Ick or treat? 7 strange facts about candy corn

Story highlights

  • Candy corn dates to the 1880s, before the automobile and the commercial telephone
  • Many people believe candy corn, like Oreos, should be eaten in a certain way

This story was originally published on CNN.com in 2014.

(CNN)Yes, there's actually corn in it. Corn syrup, if that counts.

Each kernel has three colors, about 7 calories and a lot of sugar. Many people, including comedian Lewis Black, can't stand it.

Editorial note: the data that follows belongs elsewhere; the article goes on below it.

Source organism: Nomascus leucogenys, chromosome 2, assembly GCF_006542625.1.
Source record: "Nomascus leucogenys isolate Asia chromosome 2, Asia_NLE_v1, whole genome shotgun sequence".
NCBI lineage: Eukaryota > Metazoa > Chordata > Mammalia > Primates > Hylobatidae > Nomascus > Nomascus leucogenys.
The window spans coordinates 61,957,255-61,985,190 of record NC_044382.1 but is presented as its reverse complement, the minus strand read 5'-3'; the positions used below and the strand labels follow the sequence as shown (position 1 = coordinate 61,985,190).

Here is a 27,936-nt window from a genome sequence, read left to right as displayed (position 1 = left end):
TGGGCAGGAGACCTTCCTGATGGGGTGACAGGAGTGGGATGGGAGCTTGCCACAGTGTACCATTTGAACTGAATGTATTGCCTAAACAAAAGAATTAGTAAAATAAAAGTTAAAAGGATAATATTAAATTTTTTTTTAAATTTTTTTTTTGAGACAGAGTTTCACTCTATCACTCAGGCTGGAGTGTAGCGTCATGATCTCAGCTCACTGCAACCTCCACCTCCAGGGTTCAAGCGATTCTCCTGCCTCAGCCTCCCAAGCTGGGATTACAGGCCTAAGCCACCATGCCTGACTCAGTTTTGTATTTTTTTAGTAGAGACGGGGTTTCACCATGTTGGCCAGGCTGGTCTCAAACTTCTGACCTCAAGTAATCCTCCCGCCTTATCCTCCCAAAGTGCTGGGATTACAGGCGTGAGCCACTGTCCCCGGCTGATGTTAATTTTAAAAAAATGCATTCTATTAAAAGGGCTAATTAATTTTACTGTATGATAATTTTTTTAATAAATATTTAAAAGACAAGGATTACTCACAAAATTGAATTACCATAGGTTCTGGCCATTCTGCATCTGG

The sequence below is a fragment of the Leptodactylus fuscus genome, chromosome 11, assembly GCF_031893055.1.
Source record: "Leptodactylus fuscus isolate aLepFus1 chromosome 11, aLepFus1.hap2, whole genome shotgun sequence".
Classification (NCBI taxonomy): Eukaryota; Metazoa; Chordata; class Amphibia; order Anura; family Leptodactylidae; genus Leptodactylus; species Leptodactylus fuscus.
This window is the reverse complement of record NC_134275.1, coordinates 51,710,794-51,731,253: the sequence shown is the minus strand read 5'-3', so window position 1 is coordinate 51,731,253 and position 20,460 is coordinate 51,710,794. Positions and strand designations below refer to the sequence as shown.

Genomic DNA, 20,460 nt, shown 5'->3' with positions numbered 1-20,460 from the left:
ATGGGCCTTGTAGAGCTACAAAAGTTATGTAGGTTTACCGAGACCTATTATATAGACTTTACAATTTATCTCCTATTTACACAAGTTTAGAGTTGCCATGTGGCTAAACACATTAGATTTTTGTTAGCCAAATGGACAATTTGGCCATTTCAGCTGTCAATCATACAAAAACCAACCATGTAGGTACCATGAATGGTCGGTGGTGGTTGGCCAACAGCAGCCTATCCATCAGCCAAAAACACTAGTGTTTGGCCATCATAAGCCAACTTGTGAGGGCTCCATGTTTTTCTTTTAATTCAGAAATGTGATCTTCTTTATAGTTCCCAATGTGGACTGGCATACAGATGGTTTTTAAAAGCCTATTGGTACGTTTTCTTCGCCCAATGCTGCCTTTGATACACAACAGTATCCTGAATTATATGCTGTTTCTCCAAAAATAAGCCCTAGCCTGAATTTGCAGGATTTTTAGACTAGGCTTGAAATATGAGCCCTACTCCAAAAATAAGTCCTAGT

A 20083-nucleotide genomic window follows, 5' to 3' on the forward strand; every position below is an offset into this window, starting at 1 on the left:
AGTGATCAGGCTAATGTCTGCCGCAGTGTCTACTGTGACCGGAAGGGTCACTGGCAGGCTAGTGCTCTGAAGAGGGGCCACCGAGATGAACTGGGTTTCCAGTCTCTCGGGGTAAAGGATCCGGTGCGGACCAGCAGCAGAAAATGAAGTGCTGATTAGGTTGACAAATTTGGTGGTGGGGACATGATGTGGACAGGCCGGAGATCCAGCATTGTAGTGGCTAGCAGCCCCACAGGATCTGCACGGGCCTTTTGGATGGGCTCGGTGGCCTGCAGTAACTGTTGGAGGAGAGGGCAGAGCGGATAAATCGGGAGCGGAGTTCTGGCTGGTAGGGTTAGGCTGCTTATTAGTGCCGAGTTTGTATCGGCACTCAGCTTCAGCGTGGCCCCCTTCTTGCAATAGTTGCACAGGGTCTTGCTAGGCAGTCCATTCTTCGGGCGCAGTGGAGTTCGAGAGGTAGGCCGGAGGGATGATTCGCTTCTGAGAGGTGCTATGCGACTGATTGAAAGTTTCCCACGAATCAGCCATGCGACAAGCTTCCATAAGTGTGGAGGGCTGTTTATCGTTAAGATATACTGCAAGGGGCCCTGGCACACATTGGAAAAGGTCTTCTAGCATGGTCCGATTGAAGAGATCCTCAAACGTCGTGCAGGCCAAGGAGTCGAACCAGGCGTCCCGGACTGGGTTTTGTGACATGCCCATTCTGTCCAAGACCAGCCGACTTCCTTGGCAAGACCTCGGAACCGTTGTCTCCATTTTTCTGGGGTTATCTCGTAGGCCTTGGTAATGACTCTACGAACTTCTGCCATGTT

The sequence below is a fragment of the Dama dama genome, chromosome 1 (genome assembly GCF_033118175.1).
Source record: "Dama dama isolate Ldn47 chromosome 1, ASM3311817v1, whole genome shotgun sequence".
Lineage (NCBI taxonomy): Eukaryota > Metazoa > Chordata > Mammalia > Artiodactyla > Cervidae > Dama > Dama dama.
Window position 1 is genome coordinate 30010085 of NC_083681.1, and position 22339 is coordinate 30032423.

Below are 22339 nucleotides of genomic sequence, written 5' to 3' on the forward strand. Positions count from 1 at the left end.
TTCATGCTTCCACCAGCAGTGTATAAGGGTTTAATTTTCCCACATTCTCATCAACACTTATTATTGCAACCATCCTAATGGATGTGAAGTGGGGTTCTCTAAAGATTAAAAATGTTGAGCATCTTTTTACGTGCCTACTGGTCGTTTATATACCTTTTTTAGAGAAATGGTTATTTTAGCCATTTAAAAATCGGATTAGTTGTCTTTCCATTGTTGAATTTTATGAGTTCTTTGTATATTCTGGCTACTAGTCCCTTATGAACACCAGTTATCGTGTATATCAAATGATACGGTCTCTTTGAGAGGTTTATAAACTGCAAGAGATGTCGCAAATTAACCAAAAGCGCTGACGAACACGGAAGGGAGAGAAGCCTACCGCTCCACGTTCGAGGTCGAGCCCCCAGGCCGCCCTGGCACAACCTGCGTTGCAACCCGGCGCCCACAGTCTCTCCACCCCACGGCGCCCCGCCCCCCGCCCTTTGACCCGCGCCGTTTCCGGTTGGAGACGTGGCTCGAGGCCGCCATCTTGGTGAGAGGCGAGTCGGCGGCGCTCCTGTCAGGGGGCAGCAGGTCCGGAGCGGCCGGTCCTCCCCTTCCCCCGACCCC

And yet every October, it fills candy bowls, trick-or-treat bags and the mouths of sweet-toothed snackers everywhere. For millions, it wouldn't be Halloween without candy corn.
    Each year, manufacturers produce more than 35 million pounds of the humble tricolored candy - almost 9 billion pieces. And now, one brewery has introduced - in a chilling Halloween twist - candy corn beer.
    Here are some things you may not know about the polarizing confection.

    It actually looks like corn

    When candy corn first came out, roughly half of Am